Impossible: You can't cure our debt through inflation

Maybe they weren't listening.  We reported on this a week ago. We can't inflate away our debt and 2+2 will never equal 3. It is impossible to inflate away our debt as a recent Washington Times article has suggested.  The numbers don't add up.  But the media just accepts that it will happen without actually doing the numbers (See http://bit.ly/coVNZW).
"...fears are growing that the United States will once again resort to printing money and ginning up inflation to resolve its debt problem.  ...history suggests that this is the way Washington will go to avoid the political pain of having to raise taxes and cut spending on popular programs such as Social Security, defense and Medicare."

"Some notable economists argue that such a move would avert a debt crisis like the one confronting Greece and other European countries that have been unable to reduce spending because of strong public resistance."
Some economists say that we could avoid a debt crisis with inflation.  Which ones?  All the economists that I have heard about oppose inflation as a way to get out of debt.  Not only does it set a bad precedent, but it is impossible.  We reporeted on why it is impossible by going straight to the source (See http://bit.ly/baWWEs).  We went to the Fed's own balance sheet and got the maturity for their existing debt.  I have summarized it below. 
•Percent of Government Debt which is maturing from 0-12 months: 29%
•Percent of Government Debt which is maturing from 12-24 months: 15%
•Percent of Government Debt which is maturing from 12-24 months: 11%
•Percent of Government Debt which is Inflation Protected (TIPS) 10%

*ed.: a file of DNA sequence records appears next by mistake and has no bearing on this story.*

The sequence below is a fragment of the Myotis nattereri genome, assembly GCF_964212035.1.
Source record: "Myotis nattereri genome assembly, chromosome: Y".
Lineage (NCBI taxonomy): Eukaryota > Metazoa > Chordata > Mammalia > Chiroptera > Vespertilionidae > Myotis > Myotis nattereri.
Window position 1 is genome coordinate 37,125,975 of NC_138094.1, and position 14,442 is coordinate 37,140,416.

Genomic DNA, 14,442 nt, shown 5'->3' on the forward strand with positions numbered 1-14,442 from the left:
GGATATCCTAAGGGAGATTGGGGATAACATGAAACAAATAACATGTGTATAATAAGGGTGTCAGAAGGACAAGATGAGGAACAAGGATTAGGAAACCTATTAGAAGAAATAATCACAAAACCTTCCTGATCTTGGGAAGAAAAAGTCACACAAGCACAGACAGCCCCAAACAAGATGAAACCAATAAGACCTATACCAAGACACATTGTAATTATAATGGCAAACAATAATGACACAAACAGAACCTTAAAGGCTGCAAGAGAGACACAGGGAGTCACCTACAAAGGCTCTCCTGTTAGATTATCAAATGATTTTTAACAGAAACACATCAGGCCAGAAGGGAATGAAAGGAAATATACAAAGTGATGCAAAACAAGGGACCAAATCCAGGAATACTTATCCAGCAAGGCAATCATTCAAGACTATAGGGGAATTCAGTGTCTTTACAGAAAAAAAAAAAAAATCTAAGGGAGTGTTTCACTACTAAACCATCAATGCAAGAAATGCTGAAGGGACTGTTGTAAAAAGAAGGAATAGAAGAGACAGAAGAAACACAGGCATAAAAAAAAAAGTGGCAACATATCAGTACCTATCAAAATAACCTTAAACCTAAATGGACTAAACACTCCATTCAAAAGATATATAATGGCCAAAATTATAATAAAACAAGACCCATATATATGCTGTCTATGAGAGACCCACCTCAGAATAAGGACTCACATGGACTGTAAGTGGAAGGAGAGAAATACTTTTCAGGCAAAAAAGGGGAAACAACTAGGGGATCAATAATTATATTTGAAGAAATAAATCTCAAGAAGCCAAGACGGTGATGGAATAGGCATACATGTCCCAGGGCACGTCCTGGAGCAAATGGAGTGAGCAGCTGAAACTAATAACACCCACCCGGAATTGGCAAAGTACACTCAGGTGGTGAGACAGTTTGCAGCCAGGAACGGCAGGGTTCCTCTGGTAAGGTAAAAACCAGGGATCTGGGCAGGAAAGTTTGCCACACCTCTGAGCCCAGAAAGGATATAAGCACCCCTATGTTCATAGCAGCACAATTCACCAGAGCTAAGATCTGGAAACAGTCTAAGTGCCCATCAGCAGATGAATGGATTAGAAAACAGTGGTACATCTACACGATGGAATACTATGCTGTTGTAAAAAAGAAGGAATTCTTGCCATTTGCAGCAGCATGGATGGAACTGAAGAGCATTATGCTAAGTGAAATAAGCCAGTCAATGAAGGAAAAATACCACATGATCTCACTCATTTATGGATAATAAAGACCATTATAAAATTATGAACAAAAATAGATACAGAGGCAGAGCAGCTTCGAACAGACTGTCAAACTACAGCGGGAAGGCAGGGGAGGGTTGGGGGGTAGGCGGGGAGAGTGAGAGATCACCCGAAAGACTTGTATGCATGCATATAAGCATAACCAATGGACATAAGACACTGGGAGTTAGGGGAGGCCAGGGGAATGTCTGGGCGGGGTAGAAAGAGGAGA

•Total amount of Government Debt not sensitive to inflation: 65%
That means that we could only inflate away a portion of 35% of our debt, and pay higer penalty rates for the remaining 65% which has to be refinanced.  Hmm.... that doesn't seem like a  winner strategy.  But just for grins lets do a small loan modification to simulate this effect. 

Take a 100,000$ mortgage, and split it up between the long-term financing and short term financing, with 65% being short term and 35% being long term.  Say the current rate on the mortgage is 4%, which is a proxy for what the government pays on long term bonds. Now inflation has increased from 2% to 4% which increases the interest rate by the same amount and also reduces the market value of the 35% that we are financing long term.  We get debt forgiveness, which essentially reduces the principal by 10,000$.  Cool huh?  Now we only owe 90,000$ vs 100,000$ before.  Not so fast.  The rates that we are paying on the 65,000$ have gone through the roof leaving interest servicing expense higher. 
 

As we see, interest payments have increased dramatically.  It is impossible to inflate away our debt.  In fact, debt tends to increase with inflation (See http://bit.ly/baWWEs).  Nice try though.  Too bad anyone with a spreadsheet who knows the refinancing dates for debt rollover can refute that intellectually lazy argument in just a few clicks.

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